SANFORD: But I would just respectfully say you’re in the media and so you’re going to pick the most controversial of topics out there. I happen to believe, yes, that remains important, because I think that life begins at conception. But that’s a whole different story to what is very much on people’s minds right now, which is do we stand for, in fact, restraint on spending? I mean, if you look at this, you know, tsunami that's coming our way with regard to entitlement spending, does the Republican Party, in fact, stand for a restraint on spending or restraint on taxes? Does it stand for economic freedom? And you look at the list of bailouts and it looks like the auto companies are going to come next...

SANCHEZ: Can you...

SANFORD: ...and who knows who goes after that?

SANCHEZ: Can you be both, though? Can you be a fiscal Republican and a social conservative Republican at the same time without making one side mad, Neal Boortz? And then to the governor.

BOORTZ: Well, I think one thing here is that that governors’ meeting in Miami, in that group -- and I don't know how many -- Governor Sanford, I don't know how many Republican governors there are. I should.

SANFORD: There are 21 and 19 of them will be here.

BOORTZ: The Republicans’ next candidate for president is going to be at that meeting in Miami. It's going to come from some governor. It could be Mark Sanford. It could be...

SANCHEZ: It very well could be Mark Sanford.

BOORTZ: It could be Rick Perry. Bobby Jindal is a real rising star.

SANCHEZ: Charlie Crist.

BOORTZ: Charlie Crist. So tread lightly down there, because your next senatorial -- or your next presidential candidate is coming from there. All -- you know, also, Rick Perry.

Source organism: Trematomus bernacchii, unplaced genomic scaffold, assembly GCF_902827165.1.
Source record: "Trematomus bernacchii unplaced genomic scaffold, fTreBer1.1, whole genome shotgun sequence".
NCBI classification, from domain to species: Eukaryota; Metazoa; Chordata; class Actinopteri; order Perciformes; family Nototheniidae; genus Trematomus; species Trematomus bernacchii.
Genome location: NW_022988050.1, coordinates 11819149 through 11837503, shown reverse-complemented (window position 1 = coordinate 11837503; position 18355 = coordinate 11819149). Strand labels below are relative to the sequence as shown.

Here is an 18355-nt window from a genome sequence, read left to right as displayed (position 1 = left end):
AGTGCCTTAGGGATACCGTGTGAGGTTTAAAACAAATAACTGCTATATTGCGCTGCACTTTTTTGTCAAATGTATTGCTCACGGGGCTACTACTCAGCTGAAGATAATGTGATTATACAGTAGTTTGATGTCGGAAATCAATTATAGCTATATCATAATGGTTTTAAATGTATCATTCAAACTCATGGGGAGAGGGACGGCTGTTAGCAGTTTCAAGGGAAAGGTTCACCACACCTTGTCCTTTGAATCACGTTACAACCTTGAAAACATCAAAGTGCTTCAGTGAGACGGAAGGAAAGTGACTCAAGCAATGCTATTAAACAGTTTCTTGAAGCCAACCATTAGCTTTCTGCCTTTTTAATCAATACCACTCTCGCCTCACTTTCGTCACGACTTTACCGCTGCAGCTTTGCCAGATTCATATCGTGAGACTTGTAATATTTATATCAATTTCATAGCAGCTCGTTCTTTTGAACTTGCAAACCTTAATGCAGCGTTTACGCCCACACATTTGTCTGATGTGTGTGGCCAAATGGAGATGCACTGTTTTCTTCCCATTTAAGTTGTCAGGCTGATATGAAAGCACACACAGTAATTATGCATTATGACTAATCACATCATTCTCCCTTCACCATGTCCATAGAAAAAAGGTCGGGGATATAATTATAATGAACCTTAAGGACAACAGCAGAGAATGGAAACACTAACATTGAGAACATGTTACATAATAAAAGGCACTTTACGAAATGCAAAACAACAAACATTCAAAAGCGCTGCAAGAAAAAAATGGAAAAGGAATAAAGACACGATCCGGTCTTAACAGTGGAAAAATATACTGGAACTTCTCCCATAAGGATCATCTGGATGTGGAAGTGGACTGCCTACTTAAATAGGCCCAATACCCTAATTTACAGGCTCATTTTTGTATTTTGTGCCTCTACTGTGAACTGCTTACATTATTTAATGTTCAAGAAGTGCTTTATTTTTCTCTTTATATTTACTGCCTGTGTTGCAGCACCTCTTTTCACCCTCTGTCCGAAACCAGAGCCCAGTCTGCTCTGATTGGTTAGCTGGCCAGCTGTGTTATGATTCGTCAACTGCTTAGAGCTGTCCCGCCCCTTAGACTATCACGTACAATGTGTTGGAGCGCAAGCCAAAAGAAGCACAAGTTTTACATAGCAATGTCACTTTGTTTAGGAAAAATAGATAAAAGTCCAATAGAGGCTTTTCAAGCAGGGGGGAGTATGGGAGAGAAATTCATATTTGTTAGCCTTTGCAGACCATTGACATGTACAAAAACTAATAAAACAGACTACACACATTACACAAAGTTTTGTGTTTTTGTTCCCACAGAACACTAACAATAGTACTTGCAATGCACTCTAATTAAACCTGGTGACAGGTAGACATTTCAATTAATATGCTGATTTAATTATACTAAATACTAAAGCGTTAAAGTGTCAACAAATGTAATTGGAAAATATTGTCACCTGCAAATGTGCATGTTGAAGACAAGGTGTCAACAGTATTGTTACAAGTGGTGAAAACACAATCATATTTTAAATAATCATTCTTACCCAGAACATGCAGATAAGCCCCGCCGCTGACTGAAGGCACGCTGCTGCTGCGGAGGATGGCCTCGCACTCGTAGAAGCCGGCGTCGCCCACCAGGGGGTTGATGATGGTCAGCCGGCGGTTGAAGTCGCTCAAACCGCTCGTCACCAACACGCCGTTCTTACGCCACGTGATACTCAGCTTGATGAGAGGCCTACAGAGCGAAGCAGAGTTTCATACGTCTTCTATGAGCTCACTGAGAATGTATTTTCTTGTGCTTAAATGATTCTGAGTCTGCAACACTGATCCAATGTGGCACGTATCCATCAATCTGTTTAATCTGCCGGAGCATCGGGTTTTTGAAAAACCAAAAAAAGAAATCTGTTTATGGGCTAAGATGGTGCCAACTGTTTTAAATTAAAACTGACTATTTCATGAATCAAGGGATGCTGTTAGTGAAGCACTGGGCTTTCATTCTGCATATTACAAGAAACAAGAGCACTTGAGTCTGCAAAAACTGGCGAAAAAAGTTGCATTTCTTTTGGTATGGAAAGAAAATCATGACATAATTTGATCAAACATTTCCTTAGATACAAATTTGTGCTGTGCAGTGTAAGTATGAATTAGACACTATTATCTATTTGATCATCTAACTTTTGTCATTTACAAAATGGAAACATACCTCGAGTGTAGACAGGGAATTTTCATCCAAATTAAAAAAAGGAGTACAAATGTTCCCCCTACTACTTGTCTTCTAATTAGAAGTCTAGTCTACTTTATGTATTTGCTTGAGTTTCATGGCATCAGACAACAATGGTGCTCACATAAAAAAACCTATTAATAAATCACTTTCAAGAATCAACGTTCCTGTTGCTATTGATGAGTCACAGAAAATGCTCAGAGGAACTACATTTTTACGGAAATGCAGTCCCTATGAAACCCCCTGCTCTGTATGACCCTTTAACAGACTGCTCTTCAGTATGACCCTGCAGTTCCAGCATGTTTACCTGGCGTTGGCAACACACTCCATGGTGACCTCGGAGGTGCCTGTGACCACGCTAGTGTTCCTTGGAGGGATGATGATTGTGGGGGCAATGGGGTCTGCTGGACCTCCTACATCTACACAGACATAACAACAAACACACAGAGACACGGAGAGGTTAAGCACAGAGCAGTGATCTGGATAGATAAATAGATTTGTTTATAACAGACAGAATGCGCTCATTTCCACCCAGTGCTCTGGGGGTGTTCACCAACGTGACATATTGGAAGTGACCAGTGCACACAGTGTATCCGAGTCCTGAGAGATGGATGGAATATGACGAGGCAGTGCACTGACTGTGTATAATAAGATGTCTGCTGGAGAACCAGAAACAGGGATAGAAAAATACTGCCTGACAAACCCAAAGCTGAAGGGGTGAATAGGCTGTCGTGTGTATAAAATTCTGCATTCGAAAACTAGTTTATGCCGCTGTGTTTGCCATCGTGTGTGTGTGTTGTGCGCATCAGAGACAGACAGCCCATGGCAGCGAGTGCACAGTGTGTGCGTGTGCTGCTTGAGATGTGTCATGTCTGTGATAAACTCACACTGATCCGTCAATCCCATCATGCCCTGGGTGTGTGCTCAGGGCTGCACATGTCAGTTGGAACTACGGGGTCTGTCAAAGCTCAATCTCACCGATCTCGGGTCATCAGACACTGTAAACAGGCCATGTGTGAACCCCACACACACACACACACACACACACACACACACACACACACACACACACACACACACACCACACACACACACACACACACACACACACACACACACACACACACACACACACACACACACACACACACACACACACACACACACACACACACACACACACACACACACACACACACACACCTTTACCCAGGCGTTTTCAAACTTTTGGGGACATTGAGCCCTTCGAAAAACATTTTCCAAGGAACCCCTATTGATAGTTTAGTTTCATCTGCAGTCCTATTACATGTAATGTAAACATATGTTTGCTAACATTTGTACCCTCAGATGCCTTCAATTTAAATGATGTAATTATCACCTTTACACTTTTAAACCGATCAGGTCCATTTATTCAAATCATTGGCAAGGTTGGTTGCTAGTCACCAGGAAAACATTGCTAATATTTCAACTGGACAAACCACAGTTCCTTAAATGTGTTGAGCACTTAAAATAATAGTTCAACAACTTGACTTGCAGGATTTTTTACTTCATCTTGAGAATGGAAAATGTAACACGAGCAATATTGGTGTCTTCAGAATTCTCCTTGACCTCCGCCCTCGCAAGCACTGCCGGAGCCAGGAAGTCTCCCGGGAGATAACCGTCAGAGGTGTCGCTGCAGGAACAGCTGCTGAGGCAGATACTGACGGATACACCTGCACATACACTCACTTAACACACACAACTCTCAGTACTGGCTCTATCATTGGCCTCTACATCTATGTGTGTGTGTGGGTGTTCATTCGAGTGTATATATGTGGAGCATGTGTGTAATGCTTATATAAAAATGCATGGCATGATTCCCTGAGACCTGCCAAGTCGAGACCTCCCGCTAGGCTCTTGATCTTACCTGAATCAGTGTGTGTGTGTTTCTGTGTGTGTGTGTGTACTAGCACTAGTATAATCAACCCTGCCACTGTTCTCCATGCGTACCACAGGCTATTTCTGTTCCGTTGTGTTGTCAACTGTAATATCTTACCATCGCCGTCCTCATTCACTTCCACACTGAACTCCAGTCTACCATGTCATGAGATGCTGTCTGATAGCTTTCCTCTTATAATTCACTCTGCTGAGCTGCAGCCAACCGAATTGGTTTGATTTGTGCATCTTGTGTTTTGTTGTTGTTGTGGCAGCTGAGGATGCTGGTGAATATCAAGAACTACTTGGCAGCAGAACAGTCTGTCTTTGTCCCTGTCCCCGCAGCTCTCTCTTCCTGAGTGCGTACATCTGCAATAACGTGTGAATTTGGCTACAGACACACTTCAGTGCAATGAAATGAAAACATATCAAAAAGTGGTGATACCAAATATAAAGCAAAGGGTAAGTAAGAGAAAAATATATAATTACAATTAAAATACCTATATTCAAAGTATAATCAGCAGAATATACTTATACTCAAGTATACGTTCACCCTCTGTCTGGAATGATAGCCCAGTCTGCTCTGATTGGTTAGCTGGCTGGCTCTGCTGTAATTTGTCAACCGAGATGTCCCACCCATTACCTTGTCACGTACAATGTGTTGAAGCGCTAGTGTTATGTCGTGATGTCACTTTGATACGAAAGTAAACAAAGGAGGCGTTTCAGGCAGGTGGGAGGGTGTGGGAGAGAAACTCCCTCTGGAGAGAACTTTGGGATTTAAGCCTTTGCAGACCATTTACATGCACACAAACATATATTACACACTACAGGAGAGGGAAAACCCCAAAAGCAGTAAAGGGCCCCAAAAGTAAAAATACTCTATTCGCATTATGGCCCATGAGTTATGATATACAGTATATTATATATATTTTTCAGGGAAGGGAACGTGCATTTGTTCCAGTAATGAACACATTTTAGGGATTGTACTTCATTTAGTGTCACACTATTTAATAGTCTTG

SANCHEZ: But you -- I mean...

BOORTZ: Unless...

SANCHEZ: If -- you're not a Republican, but if you were to tag yourself in that area...

BOORTZ: Yeah.

SANCHEZ: ...you’d be the fiscal kind, right? You're not a social...

BOORTZ: I'm a social -- I’m pretty much a social liberal. I'm a fiscal conservative.

SANCHEZ: A fiscal conservative.

BOORTZ: And if I had to pick a Republican candidate right now...

SANCHEZ: It wouldn’t be Sarah Palin, then?

BOORTZ: No, it wouldn't be. It would be Mike Huckabee.

SANCHEZ: Mike Huckabee.

BOORTZ: Yeah.

SANCHEZ: If...

BOORTZ: And I'm going to be with him this weekend at a fair tax rally, by the way, Governor Sanford.

SANCHEZ: But Governor Sanford, do you have to make a choice? Answer the question, if you would, sir. Do you have to choose either fiscal responsibility or...

SANFORD: No, I don't think so. I mean this is the whole notion of a big tent. If you look at -- again, go back to Ronald Reagan. His was not exactly a dying flower from the standpoint of electoral success. His was the big tent that included social conservatives. It included fiscal conservatives, and, for that matter, you know, defense hawks. So I think that you could have electoral sense -- success, but the key there is actually standing for something, and the problem of the Republican Party has been it has gotten incredibly cloudy as to what it does or doesn’t stand for.

SANCHEZ: Governor...

SANFORD: The bailouts are doing that. The spending is doing that -- a variety of problems that we're going to talk about come the end of this week.

SANCHEZ: Mark Sanford joining us from Miami, getting ready for that big GOP association meeting today -- Governors’ Association meeting. We'll be covering it tomorrow, as well. Thank you, sir, for talking the time to talk to us.

SANFORD: It's sure a pleasure.

Matthew Balan
Matthew Balan
Matthew Balan is a news analyst at Media Research Center